A man’s guide to fighting belly fat


Almost all of us gain weight as we age and our metabolism slows down – but staying in shape is possible if you follow expert-approved guidelines. (Getty Images)

Words by Gavin Newsham.

This week you may have seen the recent photo of former Prime Minister David Cameron wearing a plaid jacket and baseball cap, looking like a cross between a ticket dealer and a football hooligan recently retired.

But it wasn’t just his clothing choices that got everyone talking: the fact that he put on a few pounds sparked the conversation.

You have to feel for it, but the truth is that size enlargement will affect most men, and it’s made worse by the fact that the battle to beat it is long, arduous, and often frustrating.

Read more: The NHS 12 week weight loss plan explained

The problem for men is that as they age, their levels of testosterone – the hormone that makes a man a man – as well as their human growth hormone, drop dramatically, which, in turn, makes it harder to burn calories and build muscle. This deterioration in muscle mass (and men can lose up to 500g of muscle mass each year when they reach the age of 50) means that new layers of fat develop, usually around the chest (under the shape of “moobs”) and around the stomach. (the dreaded “middle-aged spread”).

But you don’t have to accept the inevitable.

Fight belly fat by making a few key changes to your diet, training and lifestyle – you’ll soon notice the difference.

Watch: Tess Holiday answers a woman’s weight loss question

Give up crash diets

As Matthew Hirst, personal trainer at Powfitness and owner of the BLAST fitness studio, explains, you have to be dedicated to your diet and fitness regimen if you want to get the results you want. “Be consistent with your exercise and diet each week and you’ll see progressive results week after week,” he says. “But to lose weight and belly fat, you need to create a calorie deficit, which is to burn more calories each week than you consume.”

ban alcohol

It’s annoying but it’s true – alcohol really makes you want beer. When you drink, your body converts alcohol into acetate, which in turn turns carbohydrates and protein into fat. And, we all know, drinking alcohol also leads to poor food decisions, whether in the form of late-night snacks or high-fat takeout. Quitting drinking can really do wonders, not only for your mental well-being and the quality of your sleep, but especially for your waistline. Watch Michelin star chef Tom Kerridge. He hit the booze on the head and lost an astonishing 12 stone.

Read more: ‘Lucky’ genes may help protect obese people from certain diseases, study finds

Find your exercise

If you have a positive emotional attachment to exercise, you are more likely to achieve your goal. So try your hand at a range of activities, keeping the ones you like and dropping the ones you can’t stand. Any exercise will have a beneficial effect on that belly fat. “The types of exercises you do should be enjoyable,” says Matthew Hirst. “HiiT, intervals, cardio, power training, dance – there are many types of exercise, but the one you love the most is the one you’ll keep doing.

hit the weights

Burning belly fat while running is all well and good, but you can make it even more effective if you put weights into the mix. A Harvard University study of 10,500 men over the age of 12 found that those who added 20 minutes of strength training to their regular cardio workouts were less likely to gain age-related fat around their stomach than those who chose to use only the treadmill. .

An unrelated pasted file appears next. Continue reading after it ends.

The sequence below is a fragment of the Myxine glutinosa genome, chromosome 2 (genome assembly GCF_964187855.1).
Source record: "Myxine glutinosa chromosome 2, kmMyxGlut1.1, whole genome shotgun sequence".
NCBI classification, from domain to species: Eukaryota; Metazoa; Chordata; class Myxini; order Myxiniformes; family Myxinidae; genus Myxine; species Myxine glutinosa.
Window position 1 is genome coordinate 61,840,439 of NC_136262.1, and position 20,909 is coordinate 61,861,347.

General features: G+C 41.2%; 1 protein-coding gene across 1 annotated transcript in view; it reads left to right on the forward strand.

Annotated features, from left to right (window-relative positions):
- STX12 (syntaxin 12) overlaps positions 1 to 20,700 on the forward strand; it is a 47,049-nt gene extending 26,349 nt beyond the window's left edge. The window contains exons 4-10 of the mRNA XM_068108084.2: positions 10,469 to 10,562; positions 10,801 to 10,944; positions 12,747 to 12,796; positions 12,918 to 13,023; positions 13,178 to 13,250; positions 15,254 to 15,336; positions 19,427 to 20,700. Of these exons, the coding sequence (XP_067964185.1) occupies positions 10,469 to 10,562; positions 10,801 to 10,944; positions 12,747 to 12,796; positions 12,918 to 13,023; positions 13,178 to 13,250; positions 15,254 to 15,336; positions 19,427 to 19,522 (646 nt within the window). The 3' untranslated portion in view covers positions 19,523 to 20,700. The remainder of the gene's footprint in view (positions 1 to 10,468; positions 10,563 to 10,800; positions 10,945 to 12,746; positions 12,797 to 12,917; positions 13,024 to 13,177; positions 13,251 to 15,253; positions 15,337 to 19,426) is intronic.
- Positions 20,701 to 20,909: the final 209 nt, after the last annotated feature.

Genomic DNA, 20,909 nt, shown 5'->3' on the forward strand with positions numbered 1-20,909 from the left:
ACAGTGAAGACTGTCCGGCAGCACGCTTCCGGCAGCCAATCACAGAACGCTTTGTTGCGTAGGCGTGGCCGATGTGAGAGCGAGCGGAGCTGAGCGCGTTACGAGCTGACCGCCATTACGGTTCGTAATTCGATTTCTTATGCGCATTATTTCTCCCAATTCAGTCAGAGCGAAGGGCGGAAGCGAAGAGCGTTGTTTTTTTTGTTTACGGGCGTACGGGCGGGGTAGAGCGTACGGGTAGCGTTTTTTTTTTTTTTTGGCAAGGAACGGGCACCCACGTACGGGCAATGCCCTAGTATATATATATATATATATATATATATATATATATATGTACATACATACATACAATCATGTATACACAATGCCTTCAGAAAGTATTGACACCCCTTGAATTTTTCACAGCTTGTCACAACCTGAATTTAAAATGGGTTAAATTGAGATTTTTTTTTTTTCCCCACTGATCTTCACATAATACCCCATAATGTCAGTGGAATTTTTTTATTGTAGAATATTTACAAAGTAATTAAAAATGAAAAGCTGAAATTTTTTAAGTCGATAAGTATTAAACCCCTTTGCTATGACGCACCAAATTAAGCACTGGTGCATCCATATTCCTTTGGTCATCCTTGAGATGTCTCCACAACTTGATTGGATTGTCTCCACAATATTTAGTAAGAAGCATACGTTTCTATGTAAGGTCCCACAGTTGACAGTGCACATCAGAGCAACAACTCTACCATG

Lifting weights is a great way to control your belly fat.  (Getty Pictures)

Lifting weights is a great way to control your belly fat. (Getty Pictures)

Do everyday things

Supplement any formal exercise you do with what Matthew Hirst calls ‘NEAT’, or ‘Non-Exercise Activity Thermogenesis’. Essentially, thermogenesis is the heat your body produces when you’re active, and that doesn’t mean you have to bust your guts out on the treadmill to create it. In fact, anything that makes you active will be beneficial.

“It’s good to be ‘NEAT’,” advises Hirst. “It’s the activity you do in your day that isn’t exercise or sleep. So walking with the dog, gardening, walking to work – all of these activities help burn calories.

Read more: Dad who lost 10 stone in six months thinks this is what helped him beat COVID

you really are what you eat

There are many foods that you need to avoid if you want to prevent belly fat accumulation. Sugars used in prepared or processed foods, for example, will inevitably lead to weight gain around the stomach if eaten too often.

Take a regular can of Coca-Cola. This contains about 10 teaspoons of sugar, or about 70% of your recommended daily intake. Baked goods, such as pies, pastries, breads and bagels will also be a problem, so try opting for whole-grain varieties with more fiber instead. And, of course, it goes without saying that fast food, from burgers to fried chicken, from chips to fries, should also be eaten in moderation.

Increasing your protein intake is another way to stay healthy.  (Getty Pictures)

Increasing your protein intake is another way to stay healthy. (Getty Pictures)

What should you eat? Well, generally speaking, you should be looking to increase protein and fiber and reduce the amount of carbs you ingest. That’s why experts recommend the so-called “Mediterranean Diet” with its range of fruits and vegetables, lean meat and fish, legumes and whole grains, ideal for anyone struggling with bulges. The fact that it also lowers your risk of everything from cardiovascular disease to diabetes to stroke makes it an even more appealing proposition.


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